How Sharon Zezima of GoPro Learned to Stop Worrying and Love the Bomb
How do you effectively lead the legal team of a dynamic, high growth, entrepreneurial company whose two stated values include “haul ass” and “be a hero”?! By simultaneously being a risk manager and business partner, according to Sharon Zezima, General Counsel of GoPro. GoPro manufactures action cameras, often used in extreme-action videography to capture vivid moment. Zezima recently talked to ACC members on this topic in a lively presentation she subtitled “How I Learned to Stop Worrying and Love the Bomb”.
Zezima strongly believes that risk-taking is part of everyday life and that we take risks even without realizing it. For example, on a recent trip to Hawaii Zezima had the chance to swim with dolphins. The catch? A deadly shark attack took place in the same location just a week before. Zezima had to make a decision: take a risk and swim with the dolphins, or forgo the experience of a lifetime. In the end, she jumped into the water and created amazing memories (documented with a GoPro camera, of course!)
At a dynamic, high growth, and entrepreneurial company the decision to get into risky waters is an everyday reality. Risk-taking is an art worth perfecting because a lawyer not comfortable with risk-taking won’t thrive in such an environment. The fear of a looming “bomb” at a dynamic, high growth, and entrepreneurial company exists because time and resources are scarce. Embracing, riding, and loving the bomb is the way to have a more enjoyable career and approach risks in a sober, calculated, and realistic way.
Using GoPro videos to help people visualize her points, Zezima describes three realities of calculated risk-taking at a dynamic, high growth, entrepreneurial company and offers strategies for each one.
Reality One: You will be overwhelmed. A lawyer at a high growth entrepreneurial company will never have enough time or resources. Being able to prioritize is an essential skill. For example, a lawyer must be able to soberly assess all risks and decide which ones have to be addressed first and which ones can be addressed a few months later. When GoPro considered going public, Zezima deliberately shelved somewhat contained and isolated privacy issues to address them more adequately and deliberately post-IPO. Soon after the IPO, Zezima hired a privacy specialist to address privacy issues in a deliberate and business-focused way.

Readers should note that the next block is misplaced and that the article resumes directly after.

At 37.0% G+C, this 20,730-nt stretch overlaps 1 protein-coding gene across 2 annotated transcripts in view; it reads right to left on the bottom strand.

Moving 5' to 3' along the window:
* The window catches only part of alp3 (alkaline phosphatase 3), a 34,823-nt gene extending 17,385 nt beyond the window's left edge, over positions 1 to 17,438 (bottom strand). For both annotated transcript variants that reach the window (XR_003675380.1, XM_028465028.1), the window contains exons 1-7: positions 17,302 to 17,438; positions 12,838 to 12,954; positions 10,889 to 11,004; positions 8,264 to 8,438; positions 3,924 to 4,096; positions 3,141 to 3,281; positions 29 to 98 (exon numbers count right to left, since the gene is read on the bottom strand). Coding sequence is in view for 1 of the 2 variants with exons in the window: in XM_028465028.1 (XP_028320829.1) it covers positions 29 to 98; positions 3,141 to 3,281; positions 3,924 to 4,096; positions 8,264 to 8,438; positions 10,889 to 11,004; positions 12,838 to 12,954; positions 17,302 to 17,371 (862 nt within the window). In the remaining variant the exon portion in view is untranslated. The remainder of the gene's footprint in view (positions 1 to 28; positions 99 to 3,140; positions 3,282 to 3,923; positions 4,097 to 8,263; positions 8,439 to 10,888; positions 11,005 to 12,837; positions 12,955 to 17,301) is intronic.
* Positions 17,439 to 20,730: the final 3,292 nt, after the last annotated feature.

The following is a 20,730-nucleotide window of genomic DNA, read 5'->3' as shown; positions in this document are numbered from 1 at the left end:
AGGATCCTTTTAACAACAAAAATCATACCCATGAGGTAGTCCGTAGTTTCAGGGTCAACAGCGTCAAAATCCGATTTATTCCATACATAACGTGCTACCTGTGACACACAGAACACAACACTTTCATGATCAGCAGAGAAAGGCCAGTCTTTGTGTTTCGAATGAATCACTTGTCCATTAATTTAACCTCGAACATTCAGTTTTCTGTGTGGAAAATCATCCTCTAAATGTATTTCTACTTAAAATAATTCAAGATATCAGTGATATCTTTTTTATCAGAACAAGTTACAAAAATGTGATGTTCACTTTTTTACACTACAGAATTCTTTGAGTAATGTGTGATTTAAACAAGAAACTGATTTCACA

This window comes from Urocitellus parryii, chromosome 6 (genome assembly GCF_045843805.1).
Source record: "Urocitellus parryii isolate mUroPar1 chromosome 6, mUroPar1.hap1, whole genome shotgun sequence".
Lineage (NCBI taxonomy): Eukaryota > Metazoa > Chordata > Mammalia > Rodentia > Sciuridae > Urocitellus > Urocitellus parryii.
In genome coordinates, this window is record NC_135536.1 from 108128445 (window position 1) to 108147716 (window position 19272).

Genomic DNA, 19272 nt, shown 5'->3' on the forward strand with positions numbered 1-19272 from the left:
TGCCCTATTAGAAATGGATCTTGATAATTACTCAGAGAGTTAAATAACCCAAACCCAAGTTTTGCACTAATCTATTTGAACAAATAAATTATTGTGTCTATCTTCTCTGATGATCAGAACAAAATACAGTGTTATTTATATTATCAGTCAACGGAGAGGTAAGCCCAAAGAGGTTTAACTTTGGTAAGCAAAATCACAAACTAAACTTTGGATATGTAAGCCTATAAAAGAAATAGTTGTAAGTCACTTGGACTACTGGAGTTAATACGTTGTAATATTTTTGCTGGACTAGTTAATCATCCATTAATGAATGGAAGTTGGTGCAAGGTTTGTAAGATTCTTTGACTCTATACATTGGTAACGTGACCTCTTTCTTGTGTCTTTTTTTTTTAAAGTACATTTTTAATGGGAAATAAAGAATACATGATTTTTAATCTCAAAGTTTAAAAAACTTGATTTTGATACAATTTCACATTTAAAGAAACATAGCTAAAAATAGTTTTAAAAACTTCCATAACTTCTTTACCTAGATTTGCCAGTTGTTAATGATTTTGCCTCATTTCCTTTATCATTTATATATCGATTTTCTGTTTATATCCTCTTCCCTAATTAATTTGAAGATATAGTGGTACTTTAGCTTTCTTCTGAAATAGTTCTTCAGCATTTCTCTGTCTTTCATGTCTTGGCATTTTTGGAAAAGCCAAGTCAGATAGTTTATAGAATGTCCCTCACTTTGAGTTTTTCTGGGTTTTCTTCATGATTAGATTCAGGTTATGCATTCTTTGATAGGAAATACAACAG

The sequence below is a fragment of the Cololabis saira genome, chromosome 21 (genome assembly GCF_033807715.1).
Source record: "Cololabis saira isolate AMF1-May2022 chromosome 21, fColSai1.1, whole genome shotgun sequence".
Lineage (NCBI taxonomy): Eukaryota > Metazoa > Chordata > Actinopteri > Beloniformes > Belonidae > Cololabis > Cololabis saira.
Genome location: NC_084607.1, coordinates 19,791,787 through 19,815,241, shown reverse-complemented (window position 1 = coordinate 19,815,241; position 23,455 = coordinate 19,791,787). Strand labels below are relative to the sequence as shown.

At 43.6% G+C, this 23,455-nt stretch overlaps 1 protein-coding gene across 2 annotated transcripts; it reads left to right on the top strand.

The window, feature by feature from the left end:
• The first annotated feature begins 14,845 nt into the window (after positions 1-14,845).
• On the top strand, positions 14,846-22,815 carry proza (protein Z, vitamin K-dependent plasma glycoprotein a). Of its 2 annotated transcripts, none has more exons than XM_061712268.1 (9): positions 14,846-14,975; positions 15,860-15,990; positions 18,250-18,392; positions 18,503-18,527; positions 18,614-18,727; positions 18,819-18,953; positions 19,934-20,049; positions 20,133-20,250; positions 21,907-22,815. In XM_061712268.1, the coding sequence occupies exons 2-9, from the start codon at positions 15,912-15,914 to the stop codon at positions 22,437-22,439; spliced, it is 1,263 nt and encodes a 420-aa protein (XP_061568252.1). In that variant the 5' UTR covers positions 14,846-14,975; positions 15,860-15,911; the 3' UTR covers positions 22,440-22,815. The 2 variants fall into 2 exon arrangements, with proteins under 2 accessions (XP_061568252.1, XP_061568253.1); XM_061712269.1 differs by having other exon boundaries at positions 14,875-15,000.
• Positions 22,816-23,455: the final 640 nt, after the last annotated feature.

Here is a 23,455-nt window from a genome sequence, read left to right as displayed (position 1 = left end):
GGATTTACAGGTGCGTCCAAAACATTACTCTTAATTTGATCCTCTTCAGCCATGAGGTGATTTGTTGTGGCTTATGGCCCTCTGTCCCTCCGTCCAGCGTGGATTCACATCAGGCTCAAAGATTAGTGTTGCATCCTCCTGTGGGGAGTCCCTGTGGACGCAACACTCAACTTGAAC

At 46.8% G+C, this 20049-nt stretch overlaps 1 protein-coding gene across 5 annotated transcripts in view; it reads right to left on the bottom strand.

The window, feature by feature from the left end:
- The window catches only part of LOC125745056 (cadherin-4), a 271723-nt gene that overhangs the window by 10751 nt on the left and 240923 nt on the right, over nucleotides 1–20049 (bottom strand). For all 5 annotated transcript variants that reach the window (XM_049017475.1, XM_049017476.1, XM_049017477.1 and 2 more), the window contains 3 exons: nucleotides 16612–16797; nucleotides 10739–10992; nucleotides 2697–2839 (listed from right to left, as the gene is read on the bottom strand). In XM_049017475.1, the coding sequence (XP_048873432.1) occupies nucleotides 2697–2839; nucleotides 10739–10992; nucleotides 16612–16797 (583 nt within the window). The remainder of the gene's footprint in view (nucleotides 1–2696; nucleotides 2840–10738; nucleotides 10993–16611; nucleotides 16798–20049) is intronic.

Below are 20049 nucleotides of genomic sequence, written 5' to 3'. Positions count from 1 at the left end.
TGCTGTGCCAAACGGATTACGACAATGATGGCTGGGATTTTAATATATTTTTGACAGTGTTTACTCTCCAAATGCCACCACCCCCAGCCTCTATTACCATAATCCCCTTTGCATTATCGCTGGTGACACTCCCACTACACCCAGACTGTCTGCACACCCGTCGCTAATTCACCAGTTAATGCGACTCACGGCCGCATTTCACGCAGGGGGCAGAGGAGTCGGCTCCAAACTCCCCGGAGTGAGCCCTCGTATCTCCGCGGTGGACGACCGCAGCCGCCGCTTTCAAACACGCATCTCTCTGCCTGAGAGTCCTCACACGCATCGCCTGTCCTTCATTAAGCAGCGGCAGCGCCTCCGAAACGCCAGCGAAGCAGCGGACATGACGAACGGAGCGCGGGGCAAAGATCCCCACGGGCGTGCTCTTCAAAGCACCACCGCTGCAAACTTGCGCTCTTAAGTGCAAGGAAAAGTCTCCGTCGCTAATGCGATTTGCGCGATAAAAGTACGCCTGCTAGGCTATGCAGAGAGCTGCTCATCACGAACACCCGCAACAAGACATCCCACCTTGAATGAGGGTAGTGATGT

Reality Two: Bad things happen to good companies. Part of being at a high growth entrepreneurial company is the constant possibility of a legally-related crisis that could significantly affect the company. If that happens, it generally does not mean that the company’s in house attorneys are bad lawyers; it is simply a matter of the amount of potential risks and the time and resources to account for them. For example, during the IPO, Zezima faced a challenging export control compliance issue that had to be addressed and could not be put off until after the IPO. In the end, while it made for even more work during a busy IPO process, Zezima addressed it through remediation, trainings and disclosures. As a result, Zezima realized that even though bad things happen to good companies, they don’t always have to end badly.
Reality Three: You have to be comfortable with being uncomfortable. According to Zezima, a little rumble at a high growth entrepreneurial company is a good thing. It often indicates that the company is at the right place and assumes the correct amount of risk. As a lawyer learns to embrace, ride, and love risk, she will learn to recognize how far to push in various situations. Over time, she will be a better, more sophisticated risk-taker.
In order to thrive in at a high growth entrepreneurial company, Zezima adopted three principles for her legal department at GoPro that unify her staff.
First, take informed, calculated risks. Zezima encourages all legal professionals on her team to accept the fact that risks are part of life. All stakeholders must understand the risks before making a decision and their GoPro legal partner is responsible for educating them.
Second, be resourceful. While GoPro is now a public company, it is a high growth, entrepreneurial company at heart. Being scrappy and doing more with less is not just a vague principle. It’s a requirement.
Third, keep it simple – don’t over-lawyer. Zezima encourages the legal professionals on her staff to think promptly and act efficiently. There’s simply no room for a corporate-like culture at GoPro, so legalese is highly discouraged. Normal, everyday English is the norm.
Zezima’s open-minded and comfortable attitude toward risk-taking is inspiring and thought-provoking. It is helpful advice for any lawyer in a high growth entrepreneurial company. Zezima’s success suggests that lawyers who are naturally highly risk-averse may not be optimizing their experiences – personal and professional – and in the process may be robbing themselves of an opportunity to thrive. Perhaps collectively, as a profession, we should occasionally try to live a little!
Originally published by the Association of Corporate Counsel (ACC) Docket.